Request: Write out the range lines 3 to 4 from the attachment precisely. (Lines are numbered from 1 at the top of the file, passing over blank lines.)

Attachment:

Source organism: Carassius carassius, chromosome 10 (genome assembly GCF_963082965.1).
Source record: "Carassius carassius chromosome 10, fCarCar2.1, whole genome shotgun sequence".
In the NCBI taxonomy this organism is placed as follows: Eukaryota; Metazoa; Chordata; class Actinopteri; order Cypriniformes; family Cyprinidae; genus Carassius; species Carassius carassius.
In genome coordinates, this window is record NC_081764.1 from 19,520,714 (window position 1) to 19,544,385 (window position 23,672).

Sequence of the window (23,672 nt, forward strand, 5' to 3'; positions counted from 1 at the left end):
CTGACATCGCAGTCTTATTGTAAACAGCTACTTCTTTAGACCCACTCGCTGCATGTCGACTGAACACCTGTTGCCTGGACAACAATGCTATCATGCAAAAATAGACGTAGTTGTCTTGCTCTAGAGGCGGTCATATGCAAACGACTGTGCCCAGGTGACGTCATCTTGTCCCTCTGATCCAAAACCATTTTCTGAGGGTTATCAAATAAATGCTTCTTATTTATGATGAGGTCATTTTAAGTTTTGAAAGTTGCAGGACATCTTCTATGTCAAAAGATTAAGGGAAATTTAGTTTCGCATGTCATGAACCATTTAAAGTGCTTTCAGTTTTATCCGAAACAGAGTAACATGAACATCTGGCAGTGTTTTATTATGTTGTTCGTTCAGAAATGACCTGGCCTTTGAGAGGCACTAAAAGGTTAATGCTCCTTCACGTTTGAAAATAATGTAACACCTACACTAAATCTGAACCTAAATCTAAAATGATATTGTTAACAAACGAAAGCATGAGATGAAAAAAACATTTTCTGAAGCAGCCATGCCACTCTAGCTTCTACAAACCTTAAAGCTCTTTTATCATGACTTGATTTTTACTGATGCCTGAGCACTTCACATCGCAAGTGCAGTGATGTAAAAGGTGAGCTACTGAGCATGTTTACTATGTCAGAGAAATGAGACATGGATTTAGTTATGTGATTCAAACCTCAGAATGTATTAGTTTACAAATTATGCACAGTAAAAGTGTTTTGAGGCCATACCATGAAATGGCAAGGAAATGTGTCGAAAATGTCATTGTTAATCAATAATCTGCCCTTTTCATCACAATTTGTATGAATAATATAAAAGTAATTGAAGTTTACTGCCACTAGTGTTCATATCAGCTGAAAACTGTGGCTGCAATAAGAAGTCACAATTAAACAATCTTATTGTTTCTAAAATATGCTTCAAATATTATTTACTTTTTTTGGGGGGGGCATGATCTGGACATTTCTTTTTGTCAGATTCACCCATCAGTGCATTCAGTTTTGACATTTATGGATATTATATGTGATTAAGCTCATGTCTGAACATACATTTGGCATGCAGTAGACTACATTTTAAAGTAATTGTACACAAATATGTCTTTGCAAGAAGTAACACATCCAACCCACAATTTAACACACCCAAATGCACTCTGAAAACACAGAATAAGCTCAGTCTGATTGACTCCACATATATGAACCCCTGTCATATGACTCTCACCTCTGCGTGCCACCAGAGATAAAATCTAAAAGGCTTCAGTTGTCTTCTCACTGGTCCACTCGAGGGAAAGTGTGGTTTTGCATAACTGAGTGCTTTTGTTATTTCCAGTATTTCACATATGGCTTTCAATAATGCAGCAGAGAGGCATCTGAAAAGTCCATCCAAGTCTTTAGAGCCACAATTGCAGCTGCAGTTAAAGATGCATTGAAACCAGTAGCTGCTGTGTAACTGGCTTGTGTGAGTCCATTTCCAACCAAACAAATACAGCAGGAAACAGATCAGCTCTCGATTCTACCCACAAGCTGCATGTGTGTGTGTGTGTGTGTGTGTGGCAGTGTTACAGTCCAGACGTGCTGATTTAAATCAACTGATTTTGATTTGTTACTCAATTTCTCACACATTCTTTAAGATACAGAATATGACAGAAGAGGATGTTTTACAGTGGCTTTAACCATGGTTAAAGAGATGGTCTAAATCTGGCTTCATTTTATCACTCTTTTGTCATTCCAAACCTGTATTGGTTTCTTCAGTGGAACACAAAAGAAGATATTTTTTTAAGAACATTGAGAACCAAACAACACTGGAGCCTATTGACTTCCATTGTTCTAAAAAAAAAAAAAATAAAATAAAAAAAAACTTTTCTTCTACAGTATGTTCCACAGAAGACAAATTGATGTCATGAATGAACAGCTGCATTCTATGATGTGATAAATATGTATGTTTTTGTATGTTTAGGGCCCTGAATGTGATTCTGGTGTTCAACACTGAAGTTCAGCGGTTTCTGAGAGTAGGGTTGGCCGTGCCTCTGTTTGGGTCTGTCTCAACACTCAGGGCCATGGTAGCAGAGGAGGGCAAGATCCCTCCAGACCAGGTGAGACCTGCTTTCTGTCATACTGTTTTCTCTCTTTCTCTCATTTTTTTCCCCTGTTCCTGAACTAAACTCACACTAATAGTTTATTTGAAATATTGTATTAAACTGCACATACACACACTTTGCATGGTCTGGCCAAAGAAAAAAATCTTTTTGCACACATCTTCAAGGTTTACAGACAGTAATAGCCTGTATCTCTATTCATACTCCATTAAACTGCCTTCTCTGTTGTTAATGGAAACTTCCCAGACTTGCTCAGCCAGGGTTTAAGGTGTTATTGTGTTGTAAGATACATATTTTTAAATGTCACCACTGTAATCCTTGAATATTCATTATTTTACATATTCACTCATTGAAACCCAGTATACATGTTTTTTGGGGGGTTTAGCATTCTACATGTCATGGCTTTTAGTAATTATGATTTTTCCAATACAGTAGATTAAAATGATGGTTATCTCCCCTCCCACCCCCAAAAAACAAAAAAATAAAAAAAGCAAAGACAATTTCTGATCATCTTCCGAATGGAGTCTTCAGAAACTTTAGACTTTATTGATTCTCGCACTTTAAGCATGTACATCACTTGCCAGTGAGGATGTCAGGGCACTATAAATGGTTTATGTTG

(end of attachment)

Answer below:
In the NCBI taxonomy this organism is placed as follows: Eukaryota; Metazoa; Chordata; class Actinopteri; order Cypriniformes; family Cyprinidae; genus Carassius; species Carassius carassius.
In genome coordinates, this window is record NC_081764.1 from 19,520,714 (window position 1) to 19,544,385 (window position 23,672).